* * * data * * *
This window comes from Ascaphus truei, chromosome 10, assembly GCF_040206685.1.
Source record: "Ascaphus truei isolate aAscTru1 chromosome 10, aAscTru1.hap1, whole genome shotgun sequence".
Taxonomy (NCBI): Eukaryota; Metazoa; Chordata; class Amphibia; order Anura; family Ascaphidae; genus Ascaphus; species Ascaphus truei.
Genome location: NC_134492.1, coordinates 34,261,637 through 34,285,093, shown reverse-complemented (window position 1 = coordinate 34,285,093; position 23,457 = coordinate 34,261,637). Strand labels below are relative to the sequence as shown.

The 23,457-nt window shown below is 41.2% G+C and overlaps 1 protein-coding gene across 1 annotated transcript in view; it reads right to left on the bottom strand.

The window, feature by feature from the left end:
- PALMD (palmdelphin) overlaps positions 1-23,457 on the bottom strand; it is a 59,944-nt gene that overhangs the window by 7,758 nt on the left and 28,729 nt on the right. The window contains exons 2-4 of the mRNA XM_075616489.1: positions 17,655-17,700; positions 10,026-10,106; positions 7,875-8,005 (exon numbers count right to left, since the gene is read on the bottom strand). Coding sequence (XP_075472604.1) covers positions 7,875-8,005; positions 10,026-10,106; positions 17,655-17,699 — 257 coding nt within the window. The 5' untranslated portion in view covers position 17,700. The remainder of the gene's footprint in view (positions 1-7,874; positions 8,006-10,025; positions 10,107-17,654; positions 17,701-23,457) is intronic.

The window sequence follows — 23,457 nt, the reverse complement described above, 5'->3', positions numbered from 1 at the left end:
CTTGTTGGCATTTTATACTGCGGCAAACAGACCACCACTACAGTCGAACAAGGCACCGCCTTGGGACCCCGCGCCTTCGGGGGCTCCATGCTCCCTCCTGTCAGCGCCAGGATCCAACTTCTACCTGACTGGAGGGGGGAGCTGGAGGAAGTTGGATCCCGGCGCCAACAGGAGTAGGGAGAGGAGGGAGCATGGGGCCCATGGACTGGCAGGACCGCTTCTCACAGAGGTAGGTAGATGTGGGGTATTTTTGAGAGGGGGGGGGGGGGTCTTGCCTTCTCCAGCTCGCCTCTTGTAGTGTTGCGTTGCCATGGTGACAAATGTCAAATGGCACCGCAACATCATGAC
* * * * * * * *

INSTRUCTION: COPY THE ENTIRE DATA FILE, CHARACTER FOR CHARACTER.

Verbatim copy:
This window comes from Ascaphus truei, chromosome 10, assembly GCF_040206685.1.
Source record: "Ascaphus truei isolate aAscTru1 chromosome 10, aAscTru1.hap1, whole genome shotgun sequence".
Taxonomy (NCBI): Eukaryota; Metazoa; Chordata; class Amphibia; order Anura; family Ascaphidae; genus Ascaphus; species Ascaphus truei.
Genome location: NC_134492.1, coordinates 34,261,637 through 34,285,093, shown reverse-complemented (window position 1 = coordinate 34,285,093; position 23,457 = coordinate 34,261,637). Strand labels below are relative to the sequence as shown.

The 23,457-nt window shown below is 41.2% G+C and overlaps 1 protein-coding gene across 1 annotated transcript in view; it reads right to left on the bottom strand.

The window, feature by feature from the left end:
- PALMD (palmdelphin) overlaps positions 1-23,457 on the bottom strand; it is a 59,944-nt gene that overhangs the window by 7,758 nt on the left and 28,729 nt on the right. The window contains exons 2-4 of the mRNA XM_075616489.1: positions 17,655-17,700; positions 10,026-10,106; positions 7,875-8,005 (exon numbers count right to left, since the gene is read on the bottom strand). Coding sequence (XP_075472604.1) covers positions 7,875-8,005; positions 10,026-10,106; positions 17,655-17,699 — 257 coding nt within the window. The 5' untranslated portion in view covers position 17,700. The remainder of the gene's footprint in view (positions 1-7,874; positions 8,006-10,025; positions 10,107-17,654; positions 17,701-23,457) is intronic.

The window sequence follows — 23,457 nt, the reverse complement described above, 5'->3', positions numbered from 1 at the left end:
CTTGTTGGCATTTTATACTGCGGCAAACAGACCACCACTACAGTCGAACAAGGCACCGCCTTGGGACCCCGCGCCTTCGGGGGCTCCATGCTCCCTCCTGTCAGCGCCAGGATCCAACTTCTACCTGACTGGAGGGGGGAGCTGGAGGAAGTTGGATCCCGGCGCCAACAGGAGTAGGGAGAGGAGGGAGCATGGGGCCCATGGACTGGCAGGACCGCTTCTCACAGAGGTAGGTAGATGTGGGGTATTTTTGAGAGGGGGGGGGGGGGTCTTGCCTTCTCCAGCTCGCCTCTTGTAGTGTTGCGTTGCCATGGTGACAAATGTCAAATGGCACCGCAACATCATGAC